• Vendor Trash: Played straight with certain items that are dug up from graves, such as buttons and kazoos, since they literally have no tangible use but can be traded to the Pig King for large sums of Golden Nuggets.
  • Video Game Caring Potential: Befriend pigs and you can learn their names and give them hats while they talk about how great you are, like a talking dog. The pigs smile and dance and clearly adore their Giver-of-Meats. You can work to make sure they stay alive and safe by your fire. Or...
  • Video Game Cruelty Potential: Lead your recently befriended pigs into a hopeless battle, leaving them to take the brunt of the damage and then move in for the kill on the softened enemy, then cook and eat their bodies and use their hides for clothing. Oh, and the player becomes a Karma Houdini because pigs dying in battle doesn't count as the player murdering them. One can also feed a pig enough health-damaging meat to turn it into a Werepig, then having its former kin kill it in its temporary monstrous state for more meat.
  • Villainous Breakdown: In Adventure Mode, Maxwell becomes steadily more unhinged as you clear more and more worlds, symbolized by his elegant business suit becoming a worn, ratty cloak, and his trademark sneer becoming a deranged snarl. By the time you finally reach him in the Epilogue, he's pretty much completely given up and lets you kill him.
  • Violent Glaswegian: MacTusk and Wee MacTusk.
  • Voice Grunting: Each character is "voiced" by a different musical instrument. For instance, Wolfgang sounds like a tuba whenever he talks, and Wendy sounds like a flute.
  • Wall Master: Tentacles, which come out of the ground to kill anything that walks near or on the ground it's in.
  • Warp Zone: The Wooden Thingnote . Once all the parts are found and assembled, it will act as a dimensional gate way to a new world map.
    • Since the Doorway to Adventure update, there is also Maxwell's Door, which is, well, a doorway that takes you to Adventure Mode. Somewhat subverted in that you get taken back to Sandbox Mode if you die while in Adventure Mode.
  • Was Once a Man: Word of God is that the Grue was formerly a human girl named Charlie, and a friend of Maxwell.
  • Weaponized Animal: Bee Mines.
  • When Trees Attack:
    • Every so often when you cut down enough trees, a "treeguard" will spawn. It's a very formidable opponent, and is very unhappy that you're messing with nature. They have a chance to stop attacking you if you plant some trees - and then you can use them as a personal guard.
    • "Reign of Giants" introduces the birchnut tree, a deciduous tree that sometimes become angry when you chop other birchnut trees. They attack using tree roots and spawn tiny birchnutters to go after foes. Fortunately, they're not boss monsters and can be killed like any other tree. They also don't get angry during the Winter.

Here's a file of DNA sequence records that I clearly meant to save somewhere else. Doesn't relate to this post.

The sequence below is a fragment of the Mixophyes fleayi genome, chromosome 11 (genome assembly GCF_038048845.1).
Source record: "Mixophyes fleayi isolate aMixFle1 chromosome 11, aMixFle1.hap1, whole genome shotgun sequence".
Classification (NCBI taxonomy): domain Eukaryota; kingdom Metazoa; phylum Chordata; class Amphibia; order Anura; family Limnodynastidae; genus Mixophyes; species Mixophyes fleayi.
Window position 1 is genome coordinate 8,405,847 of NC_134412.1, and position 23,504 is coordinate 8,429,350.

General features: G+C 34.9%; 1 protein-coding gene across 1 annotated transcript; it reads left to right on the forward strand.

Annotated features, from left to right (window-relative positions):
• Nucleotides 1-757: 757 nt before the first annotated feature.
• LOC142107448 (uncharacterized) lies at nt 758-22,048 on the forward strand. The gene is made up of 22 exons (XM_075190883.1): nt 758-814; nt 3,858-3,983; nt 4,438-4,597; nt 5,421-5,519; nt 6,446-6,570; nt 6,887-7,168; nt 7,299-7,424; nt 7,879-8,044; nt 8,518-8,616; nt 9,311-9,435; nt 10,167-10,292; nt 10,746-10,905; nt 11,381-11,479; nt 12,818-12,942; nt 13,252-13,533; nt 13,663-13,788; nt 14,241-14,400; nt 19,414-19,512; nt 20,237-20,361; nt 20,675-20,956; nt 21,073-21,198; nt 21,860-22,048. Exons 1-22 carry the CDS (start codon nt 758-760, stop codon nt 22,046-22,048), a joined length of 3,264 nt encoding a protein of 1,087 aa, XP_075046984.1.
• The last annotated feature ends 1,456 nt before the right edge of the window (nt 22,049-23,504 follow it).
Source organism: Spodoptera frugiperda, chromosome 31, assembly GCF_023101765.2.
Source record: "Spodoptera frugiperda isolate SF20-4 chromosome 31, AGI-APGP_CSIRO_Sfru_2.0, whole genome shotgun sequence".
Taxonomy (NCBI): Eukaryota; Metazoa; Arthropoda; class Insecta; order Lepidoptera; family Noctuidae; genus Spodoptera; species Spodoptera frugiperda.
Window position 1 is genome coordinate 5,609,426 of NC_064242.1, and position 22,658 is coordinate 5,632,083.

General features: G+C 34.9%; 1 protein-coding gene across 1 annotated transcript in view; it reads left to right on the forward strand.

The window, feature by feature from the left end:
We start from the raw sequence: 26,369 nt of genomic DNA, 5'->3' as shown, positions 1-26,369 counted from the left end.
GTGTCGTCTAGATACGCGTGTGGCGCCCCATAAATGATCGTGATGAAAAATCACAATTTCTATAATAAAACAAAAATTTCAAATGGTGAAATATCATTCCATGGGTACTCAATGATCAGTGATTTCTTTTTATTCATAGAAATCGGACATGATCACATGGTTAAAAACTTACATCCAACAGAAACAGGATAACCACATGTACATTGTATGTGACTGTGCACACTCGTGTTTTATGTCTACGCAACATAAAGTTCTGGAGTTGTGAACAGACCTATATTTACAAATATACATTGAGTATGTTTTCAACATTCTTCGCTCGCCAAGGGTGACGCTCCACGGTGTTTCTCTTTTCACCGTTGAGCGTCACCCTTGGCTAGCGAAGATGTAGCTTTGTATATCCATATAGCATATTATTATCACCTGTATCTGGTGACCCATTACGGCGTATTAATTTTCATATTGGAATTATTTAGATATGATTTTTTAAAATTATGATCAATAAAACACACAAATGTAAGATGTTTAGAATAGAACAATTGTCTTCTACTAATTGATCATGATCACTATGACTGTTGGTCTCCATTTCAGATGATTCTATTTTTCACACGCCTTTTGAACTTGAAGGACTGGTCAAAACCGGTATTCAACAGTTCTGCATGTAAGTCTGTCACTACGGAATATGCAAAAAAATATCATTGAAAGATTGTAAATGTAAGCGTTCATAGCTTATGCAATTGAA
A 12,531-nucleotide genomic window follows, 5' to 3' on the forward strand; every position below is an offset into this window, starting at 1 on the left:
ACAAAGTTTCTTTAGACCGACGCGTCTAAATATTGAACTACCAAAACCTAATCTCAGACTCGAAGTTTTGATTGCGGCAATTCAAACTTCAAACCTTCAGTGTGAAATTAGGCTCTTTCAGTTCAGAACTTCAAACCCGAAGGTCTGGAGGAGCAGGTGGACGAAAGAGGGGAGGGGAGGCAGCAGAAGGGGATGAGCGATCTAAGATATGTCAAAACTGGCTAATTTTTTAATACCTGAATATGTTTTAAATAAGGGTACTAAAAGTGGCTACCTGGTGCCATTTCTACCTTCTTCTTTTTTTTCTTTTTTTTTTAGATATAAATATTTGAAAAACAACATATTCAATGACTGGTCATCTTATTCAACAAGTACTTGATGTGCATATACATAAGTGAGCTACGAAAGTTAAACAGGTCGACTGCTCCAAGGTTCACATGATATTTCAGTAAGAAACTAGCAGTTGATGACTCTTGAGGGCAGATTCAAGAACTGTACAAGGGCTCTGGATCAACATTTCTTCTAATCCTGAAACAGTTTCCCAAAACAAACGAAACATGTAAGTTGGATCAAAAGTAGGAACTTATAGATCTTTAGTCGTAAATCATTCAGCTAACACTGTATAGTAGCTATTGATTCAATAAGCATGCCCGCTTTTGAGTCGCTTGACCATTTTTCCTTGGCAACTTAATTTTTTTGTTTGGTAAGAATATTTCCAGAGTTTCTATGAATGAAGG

• Wizard Needs Food Badly: The entire game revolves around delaying your inevitable starvation. Wickerbottom will even lampshade this when her hunger gets low enough, stating, "Librarian needs food."
  • Why Did It Have to Be Snakes?:
    • Wilson apparently detests spiders.
    • Woodie feels this way about birds, of all things.
  • With Great Power Comes Great Insanity: The Dark Sword is the strongest weapon, the Night Armor is the toughest armor, and the Night Light is a very efficient light source. The catch? Using them will eat through your Sanity Meter like a pig eats through a piece of meat.
  • World's Strongest Man: Wolfgang looks like your typical circus variety strongman.
  • Yet Another Stupid Death: Many player deaths are preventable, but occur when they take stupid risks out of desperation, like attacking monsters or pigmen to eat them.
  • Your Mind Makes It Real: The hallucinations can damage the player and produce Nightmare Fuel, Beardlings (rabbits) and Beardlords (bunnymen) give beard hair, and the Night Hands can put out fires. The items obtained stay as Nightmare Fuel and beard hair when sanity is increased.
    • The craftable item Night Armour is made with five aforementioned Nightmare Fuel and three pieces of papyrus. It's wholly possible that the character just slaps a bunch of paper to their chest under the belief that it's armour.
  • You Require More Vespene Gas: The limit on how well you progress is dependent on finding certain key materials. You'll need flints to make the most basic tools, and gold to make the science machine and most better tools. Without flint or gold, all those sticks and berries you got won't go far.

My torch just ran out!